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Holding On

By Vineta Čukste . 29.09.2008

Vineta Čukste is a partner of Kronbergs & Čukste, Attorneys at Law, a full-service business law firm specialising in M&A, corporate restructuring, real estate, and project financing.
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In recent years, the number of M&A transactions in Latvia has significantly increased. This has resulted not only in market consolidation but also in spin-offs of different businesses into separate companies. This in turn has led to the creation of new groups of companies owned by one holding (or parent) company. These holding firms face a number of legal issues to which specific solutions may be applied.     

The legal issues faced by Latvian holding companies are not very different from those in other countries. They relate mainly to ensuring control over joint business operations, of subsidiaries, and of their mutual transactions. When subsidiaries have different opinions from the parent company on their business goals, complexities in corporate governance have been known to arise.

 Part of the reason for such potential complexities is based on the general concept of commercial law which provides that every company is an autonomous, independent legal entity governed by its shareholders meeting, council (supervisory institution) and board (management institution). This means that decisions made by the parent company are not directly binding upon subsidiaries. These become binding only after the respective decision of a competent management body of the subsidiary (shareholders meeting, board, or board upon council’s acceptance) has been adopted.  It is therefore necessary to ensure that governing bodies of the subsidiaries adopt decisions which are in line with those of the parent company. 

 In practice, two main types of legal solutions are seen for ensuring joint business operations of holding companies:

1.a centralised approach which provides very strict control over the subsidiaries, bringing almost all business decisions to the level of the parent company, or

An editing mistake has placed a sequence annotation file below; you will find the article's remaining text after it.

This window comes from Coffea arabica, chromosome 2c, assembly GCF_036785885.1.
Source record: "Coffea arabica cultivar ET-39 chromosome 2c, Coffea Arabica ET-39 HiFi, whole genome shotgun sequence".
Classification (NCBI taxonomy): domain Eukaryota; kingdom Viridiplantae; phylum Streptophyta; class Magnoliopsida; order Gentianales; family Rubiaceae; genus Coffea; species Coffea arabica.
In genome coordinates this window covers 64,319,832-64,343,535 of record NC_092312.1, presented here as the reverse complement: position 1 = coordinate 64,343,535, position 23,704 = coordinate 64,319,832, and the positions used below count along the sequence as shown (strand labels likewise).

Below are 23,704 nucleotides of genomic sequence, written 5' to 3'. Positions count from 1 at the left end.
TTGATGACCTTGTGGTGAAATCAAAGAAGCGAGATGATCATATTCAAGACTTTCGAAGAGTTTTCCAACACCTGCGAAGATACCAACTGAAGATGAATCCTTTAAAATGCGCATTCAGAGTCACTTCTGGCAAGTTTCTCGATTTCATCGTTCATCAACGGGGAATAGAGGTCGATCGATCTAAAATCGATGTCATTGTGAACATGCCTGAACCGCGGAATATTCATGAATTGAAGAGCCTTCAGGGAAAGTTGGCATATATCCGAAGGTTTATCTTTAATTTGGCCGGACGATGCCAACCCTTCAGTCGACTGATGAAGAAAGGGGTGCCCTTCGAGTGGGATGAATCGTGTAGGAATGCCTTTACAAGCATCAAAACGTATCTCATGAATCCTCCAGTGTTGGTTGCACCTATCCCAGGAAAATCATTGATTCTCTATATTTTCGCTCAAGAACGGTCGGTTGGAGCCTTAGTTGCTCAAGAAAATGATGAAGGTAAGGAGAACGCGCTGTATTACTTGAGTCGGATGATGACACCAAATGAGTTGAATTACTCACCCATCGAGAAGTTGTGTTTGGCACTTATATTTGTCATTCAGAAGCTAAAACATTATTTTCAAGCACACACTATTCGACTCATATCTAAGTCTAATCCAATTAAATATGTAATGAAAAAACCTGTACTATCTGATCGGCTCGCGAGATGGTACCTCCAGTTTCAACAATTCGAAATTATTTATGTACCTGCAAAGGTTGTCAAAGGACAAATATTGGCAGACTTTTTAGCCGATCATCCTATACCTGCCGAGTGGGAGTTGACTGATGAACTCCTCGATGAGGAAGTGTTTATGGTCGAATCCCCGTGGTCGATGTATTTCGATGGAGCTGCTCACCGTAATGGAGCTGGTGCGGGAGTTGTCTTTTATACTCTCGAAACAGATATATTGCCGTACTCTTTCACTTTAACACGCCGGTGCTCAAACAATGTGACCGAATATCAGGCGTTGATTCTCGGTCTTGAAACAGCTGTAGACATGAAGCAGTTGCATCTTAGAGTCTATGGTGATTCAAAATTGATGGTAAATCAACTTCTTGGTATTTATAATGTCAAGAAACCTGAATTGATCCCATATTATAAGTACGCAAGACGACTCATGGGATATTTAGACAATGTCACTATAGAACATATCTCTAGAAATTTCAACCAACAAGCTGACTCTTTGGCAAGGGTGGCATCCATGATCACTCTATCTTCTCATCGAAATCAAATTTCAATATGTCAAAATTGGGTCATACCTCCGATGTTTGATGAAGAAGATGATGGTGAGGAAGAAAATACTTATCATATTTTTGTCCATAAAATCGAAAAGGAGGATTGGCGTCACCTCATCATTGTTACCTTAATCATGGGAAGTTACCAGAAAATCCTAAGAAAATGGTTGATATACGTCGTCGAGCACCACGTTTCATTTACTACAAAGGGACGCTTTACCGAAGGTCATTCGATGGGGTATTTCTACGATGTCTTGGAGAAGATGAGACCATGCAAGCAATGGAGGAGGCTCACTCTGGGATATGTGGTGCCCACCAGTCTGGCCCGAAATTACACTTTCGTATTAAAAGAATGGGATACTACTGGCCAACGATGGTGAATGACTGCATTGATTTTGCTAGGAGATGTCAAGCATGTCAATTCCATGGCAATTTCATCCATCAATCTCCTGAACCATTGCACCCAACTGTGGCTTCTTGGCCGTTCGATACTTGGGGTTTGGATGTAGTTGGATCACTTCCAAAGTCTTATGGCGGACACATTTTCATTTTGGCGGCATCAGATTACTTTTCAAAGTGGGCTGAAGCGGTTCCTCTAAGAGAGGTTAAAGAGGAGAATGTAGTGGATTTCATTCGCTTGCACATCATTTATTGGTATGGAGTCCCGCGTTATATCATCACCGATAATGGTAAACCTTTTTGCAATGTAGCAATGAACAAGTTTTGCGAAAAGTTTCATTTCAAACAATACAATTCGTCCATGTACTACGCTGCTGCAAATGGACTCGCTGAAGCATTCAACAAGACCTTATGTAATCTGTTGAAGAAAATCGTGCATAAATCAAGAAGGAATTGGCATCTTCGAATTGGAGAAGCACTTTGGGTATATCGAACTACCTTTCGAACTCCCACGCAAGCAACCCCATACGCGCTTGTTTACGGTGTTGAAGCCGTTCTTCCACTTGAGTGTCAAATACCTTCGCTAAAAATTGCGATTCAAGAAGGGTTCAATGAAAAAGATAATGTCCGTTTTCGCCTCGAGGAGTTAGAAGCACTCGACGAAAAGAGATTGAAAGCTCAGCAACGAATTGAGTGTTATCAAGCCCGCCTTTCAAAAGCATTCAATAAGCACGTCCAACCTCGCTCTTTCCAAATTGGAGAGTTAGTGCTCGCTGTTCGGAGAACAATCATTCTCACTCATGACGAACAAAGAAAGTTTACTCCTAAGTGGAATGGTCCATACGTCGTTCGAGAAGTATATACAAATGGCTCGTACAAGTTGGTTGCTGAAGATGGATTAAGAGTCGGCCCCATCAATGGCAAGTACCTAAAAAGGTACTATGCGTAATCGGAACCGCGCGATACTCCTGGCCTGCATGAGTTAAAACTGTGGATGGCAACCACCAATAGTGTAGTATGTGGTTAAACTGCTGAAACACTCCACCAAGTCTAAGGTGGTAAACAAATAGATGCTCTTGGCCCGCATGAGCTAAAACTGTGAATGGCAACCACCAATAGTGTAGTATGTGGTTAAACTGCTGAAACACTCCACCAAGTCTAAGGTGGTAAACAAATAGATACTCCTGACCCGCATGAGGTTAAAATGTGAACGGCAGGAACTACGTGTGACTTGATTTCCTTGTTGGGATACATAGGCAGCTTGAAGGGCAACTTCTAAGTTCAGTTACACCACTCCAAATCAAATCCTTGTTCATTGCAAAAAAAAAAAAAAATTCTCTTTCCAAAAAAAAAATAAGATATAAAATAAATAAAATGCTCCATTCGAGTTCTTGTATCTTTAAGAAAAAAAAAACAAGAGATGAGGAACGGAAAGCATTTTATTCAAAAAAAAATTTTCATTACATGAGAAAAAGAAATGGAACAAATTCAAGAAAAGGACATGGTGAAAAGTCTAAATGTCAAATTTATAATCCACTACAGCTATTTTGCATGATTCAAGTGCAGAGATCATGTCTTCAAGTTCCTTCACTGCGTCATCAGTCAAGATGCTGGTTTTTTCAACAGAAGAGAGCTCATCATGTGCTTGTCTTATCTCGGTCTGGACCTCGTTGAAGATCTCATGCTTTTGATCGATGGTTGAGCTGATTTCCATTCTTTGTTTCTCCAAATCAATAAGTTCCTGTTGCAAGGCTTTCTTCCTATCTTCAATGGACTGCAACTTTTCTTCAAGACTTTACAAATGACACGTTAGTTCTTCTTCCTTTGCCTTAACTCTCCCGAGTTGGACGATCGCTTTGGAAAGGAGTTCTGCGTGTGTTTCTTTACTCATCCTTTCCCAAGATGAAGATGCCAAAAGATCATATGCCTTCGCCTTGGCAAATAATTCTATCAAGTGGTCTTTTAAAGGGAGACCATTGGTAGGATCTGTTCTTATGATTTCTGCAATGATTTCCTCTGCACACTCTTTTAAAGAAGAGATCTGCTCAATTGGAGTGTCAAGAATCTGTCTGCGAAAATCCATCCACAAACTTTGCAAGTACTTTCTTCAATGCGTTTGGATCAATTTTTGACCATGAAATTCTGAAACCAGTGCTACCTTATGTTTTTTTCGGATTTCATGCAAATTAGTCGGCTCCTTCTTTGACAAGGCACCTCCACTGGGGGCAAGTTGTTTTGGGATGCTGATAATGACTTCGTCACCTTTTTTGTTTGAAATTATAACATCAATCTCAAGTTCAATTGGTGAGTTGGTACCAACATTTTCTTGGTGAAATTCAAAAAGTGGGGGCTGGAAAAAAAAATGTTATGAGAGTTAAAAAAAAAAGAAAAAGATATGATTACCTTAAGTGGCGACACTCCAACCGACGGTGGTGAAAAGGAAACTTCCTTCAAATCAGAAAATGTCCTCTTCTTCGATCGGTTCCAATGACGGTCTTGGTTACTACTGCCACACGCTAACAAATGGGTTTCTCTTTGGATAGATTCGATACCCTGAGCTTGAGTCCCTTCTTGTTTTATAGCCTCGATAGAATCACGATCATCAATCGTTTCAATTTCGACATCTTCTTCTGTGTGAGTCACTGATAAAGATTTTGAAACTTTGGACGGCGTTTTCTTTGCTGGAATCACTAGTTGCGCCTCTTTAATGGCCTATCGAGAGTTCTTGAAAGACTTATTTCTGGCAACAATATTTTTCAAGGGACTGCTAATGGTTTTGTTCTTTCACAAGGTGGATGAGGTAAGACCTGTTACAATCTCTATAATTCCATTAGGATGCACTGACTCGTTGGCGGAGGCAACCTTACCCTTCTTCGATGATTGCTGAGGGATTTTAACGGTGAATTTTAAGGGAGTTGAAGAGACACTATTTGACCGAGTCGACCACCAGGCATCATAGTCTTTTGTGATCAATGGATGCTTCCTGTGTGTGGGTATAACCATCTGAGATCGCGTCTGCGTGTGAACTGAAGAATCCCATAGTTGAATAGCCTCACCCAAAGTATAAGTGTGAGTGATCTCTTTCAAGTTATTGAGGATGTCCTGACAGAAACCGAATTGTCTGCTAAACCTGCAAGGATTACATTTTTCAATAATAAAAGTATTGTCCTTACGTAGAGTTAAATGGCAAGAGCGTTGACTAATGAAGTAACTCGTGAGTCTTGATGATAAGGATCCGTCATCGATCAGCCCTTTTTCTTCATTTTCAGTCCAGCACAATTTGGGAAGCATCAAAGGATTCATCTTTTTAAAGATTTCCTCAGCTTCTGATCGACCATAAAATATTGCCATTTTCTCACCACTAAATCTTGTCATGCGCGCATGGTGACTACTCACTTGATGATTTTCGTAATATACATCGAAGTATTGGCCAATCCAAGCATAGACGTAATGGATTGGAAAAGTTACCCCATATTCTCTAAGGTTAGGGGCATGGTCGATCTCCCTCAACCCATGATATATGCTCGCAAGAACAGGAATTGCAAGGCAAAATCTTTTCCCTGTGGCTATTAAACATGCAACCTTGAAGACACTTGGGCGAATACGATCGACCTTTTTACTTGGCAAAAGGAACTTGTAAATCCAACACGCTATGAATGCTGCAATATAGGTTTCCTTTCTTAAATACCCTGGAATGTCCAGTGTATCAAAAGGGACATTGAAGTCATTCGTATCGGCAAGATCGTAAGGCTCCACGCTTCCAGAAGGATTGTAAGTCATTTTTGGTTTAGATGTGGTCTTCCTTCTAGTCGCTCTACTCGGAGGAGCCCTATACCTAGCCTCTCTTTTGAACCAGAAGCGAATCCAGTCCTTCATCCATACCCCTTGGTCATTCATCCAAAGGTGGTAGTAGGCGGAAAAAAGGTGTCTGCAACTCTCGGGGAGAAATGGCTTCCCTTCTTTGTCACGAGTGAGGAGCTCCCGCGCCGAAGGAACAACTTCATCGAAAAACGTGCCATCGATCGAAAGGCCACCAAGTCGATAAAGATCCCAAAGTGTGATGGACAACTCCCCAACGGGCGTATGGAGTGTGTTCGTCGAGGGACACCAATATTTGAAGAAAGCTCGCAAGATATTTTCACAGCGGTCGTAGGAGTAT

2.a decentralised approach which only imposes certain holding policies on the subsidiaries, leaving almost all business decisions to the discretion of the subsidiary’s management.


Centralised approach

 Under the centralised approach, the parent company has legal authority to adopt decisions which are directly binding upon its subsidiaries. This approach might seem tempting because it eliminates any risk of conflicting decisions by subsidiaries. However, in practice it has a potentially more problematic side: as the parent company adopts decisions, it also takes over liability for such decisions, which means that the management bodies of the parent company must be competent in all – even the most specific aspects – of subsidiary’s business, which usually makes the implementation of this solution unworkable. Also, in keeping with the Law on Concerns, a parent company must cover all damages incurred by the subsidiary as a result of the parent company’s decisions.

 In practice, the centralised approach is implemented either by the conclusion of a concern agreement among the group companies or by amendments to a subsidiary’s articles of association bringing the decisions to the level of the shareholders' meeting.

 If a subsidiary is a Latvian joint stock company, the competence of its shareholders' meeting is limited to the issues prescribed by the Commercial law, therefore the only mechanism for implementation of the centralised approach is the concluding of a concern agreement.


Decentralised approach

 The decentralised approach provides that the parent company is not authorised to adopt specific business decisions which are directly binding upon its subsidiary.  Instead, the parent company develops and adopts concern-wide policies in the main areas of operations (for instance, financial management, accounting procedures, HR management, PR and external communications, procurement, etc.) and makes them binding upon the subsidiaries either through a concern agreement or amendments to a subsidiary’s articles of association. Further, the management bodies of the subsidiaries must act in line with the approved concern policies, which is monitored by means of evaluation of board and council members and may result in their discharge.


The best solution

 When it comes to finding the best solution for a specific group of holding companies, there is no substitute for a tailor-made approach that takes into consideration various aspects – the type of industry, a company's culture and management style as well as  its existing policies and priorities. In each specific case, the suitability and efficiency of either of the above-mentioned models must be carefully evaluated with regard to specific business issues and the balancing of liabilities, control and freedom of all group companies.


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